the team's payroll had shrunk yet again. The difference between
the Yankees' and A's opening day payrolls had ballooned from $62
million in 1999 to $90 million in 2002. The Blue Ribbon Panel's
nightmare scenario for poor teams had become a reality for the
2002 Oakland A's. They had lost to free agency— and thus, to
richer teams — three of their proven stars: Jason Isringhausen,
Johnny Damon, and Giambi.

To a financial determinist like Bud Selig, the wonder must have


been that they hadn't simply given up. Of course, no one in pro
sports ever admits to quitting. But it was perfectly possible to
abandon all hope of winning and at the same time show up every
day for work to collect a paycheck. Professional sports had a word
for this: "rebuilding." That's what half a dozen big league teams
did more or less all the time. The Kansas City Royals had been
rebuilding for the past four or five years. Bud Selig's Brewers had
been taking a dive for at least a decade. The A's didn't do this, for
the simple reason that they actually believed they were going to
keep on winning — perhaps not so manv games as they had in
2001, but enough to get themselves hack to the play-otfs.

Before the 2002 season, Paul DePodesta had reduced the com-
ing six months to a math problem. He ludged how many wins it
would take to make the play-offs: 9.S. He then calculated how
many more runs the Oakland A's would need to score than they
allowed to win 95 games: b^.S. (The idea that there was a stable
relationship between season run totals and season wins was
another lamesean discoverv.' Then, using the A's plavers' past per-
formance as a guide, he made reasoned arguments about how
many runs they would actually score and allow. If they didn't suf-
fer an abnormally large number of injuries, he said, the team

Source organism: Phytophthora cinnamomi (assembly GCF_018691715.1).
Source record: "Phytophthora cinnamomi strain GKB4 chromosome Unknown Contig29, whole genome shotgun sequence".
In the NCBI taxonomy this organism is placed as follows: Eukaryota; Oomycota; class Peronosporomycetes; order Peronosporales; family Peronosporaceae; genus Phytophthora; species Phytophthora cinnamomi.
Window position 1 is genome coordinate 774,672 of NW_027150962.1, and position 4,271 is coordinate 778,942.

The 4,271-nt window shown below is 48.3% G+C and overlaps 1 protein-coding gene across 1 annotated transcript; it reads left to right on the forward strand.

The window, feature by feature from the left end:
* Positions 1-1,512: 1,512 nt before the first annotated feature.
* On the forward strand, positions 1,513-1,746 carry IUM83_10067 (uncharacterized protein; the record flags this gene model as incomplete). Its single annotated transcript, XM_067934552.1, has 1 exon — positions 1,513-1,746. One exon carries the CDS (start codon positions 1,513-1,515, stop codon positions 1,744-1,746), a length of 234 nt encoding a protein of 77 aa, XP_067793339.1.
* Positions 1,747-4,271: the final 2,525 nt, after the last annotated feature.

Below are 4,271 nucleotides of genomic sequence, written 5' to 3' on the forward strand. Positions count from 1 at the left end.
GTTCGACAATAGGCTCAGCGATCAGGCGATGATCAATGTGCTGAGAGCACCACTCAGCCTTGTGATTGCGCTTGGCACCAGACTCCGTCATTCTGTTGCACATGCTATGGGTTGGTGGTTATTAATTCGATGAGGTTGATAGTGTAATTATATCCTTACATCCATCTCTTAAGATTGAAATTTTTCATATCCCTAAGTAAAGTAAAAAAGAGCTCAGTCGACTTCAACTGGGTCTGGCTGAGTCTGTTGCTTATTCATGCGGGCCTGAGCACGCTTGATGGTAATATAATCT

would score between 800 and 820 runs and give up between 6.S0
and 670 runs.* From that he predicted the team would win
between 93 and 97 games and probablv wind up in the play-offs.
"There aren't a lot of teams that win ninety-hve games and don't
make it to the play-offs," he said. "If we win ninety-five games
and don't make the play-offs, we're fine with that."

The 2001 Oakland A's had won 102 regular season games. The
2002 Oakland As entered the season without the three players
widely regarded by the market to be among their best and the
expected result was a net loss of seven wins. How could that be?
The only way to understand the math was to look a bit more

* They wound up scoring 800 and allowing 653.


closely at what, exactly, the team lost, or believed they lost, when
other, richer teams hired away each of the three stars.

The first, and easiest, player to understand was their old flame-
throwing closer, Jason Isringhausen. When Billy Beane had traded
for him in the middle of the 1999 season, Isringhausen was pitch-
ing in the minor leagues with the New York Mets. To get him and
a more expensive pitcher named Greg McMichael and the money
to pay McMichael's salary, all Billy Beane had given up was his